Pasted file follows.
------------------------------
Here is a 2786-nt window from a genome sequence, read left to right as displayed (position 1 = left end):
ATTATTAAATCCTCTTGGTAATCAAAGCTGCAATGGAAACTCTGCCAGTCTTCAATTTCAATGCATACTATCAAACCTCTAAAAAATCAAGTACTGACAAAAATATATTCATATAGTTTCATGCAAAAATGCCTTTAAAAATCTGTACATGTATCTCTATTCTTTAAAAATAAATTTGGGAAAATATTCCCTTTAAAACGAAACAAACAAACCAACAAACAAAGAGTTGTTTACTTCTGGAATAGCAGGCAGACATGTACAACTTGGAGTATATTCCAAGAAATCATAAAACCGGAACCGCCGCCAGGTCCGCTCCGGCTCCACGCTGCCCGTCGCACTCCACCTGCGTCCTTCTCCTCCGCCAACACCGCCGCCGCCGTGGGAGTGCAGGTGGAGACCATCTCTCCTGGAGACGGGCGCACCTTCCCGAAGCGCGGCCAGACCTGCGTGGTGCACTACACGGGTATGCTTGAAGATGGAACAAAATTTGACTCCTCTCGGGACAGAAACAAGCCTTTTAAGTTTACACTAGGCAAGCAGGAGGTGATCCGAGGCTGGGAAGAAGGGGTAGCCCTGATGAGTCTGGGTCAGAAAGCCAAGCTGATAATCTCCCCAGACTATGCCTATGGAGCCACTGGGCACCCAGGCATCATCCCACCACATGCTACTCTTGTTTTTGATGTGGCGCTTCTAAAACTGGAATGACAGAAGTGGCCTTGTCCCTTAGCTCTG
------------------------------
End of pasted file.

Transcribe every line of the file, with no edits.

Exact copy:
Here is a 2786-nt window from a genome sequence, read left to right as displayed (position 1 = left end):
ATTATTAAATCCTCTTGGTAATCAAAGCTGCAATGGAAACTCTGCCAGTCTTCAATTTCAATGCATACTATCAAACCTCTAAAAAATCAAGTACTGACAAAAATATATTCATATAGTTTCATGCAAAAATGCCTTTAAAAATCTGTACATGTATCTCTATTCTTTAAAAATAAATTTGGGAAAATATTCCCTTTAAAACGAAACAAACAAACCAACAAACAAAGAGTTGTTTACTTCTGGAATAGCAGGCAGACATGTACAACTTGGAGTATATTCCAAGAAATCATAAAACCGGAACCGCCGCCAGGTCCGCTCCGGCTCCACGCTGCCCGTCGCACTCCACCTGCGTCCTTCTCCTCCGCCAACACCGCCGCCGCCGTGGGAGTGCAGGTGGAGACCATCTCTCCTGGAGACGGGCGCACCTTCCCGAAGCGCGGCCAGACCTGCGTGGTGCACTACACGGGTATGCTTGAAGATGGAACAAAATTTGACTCCTCTCGGGACAGAAACAAGCCTTTTAAGTTTACACTAGGCAAGCAGGAGGTGATCCGAGGCTGGGAAGAAGGGGTAGCCCTGATGAGTCTGGGTCAGAAAGCCAAGCTGATAATCTCCCCAGACTATGCCTATGGAGCCACTGGGCACCCAGGCATCATCCCACCACATGCTACTCTTGTTTTTGATGTGGCGCTTCTAAAACTGGAATGACAGAAGTGGCCTTGTCCCTTAGCTCTG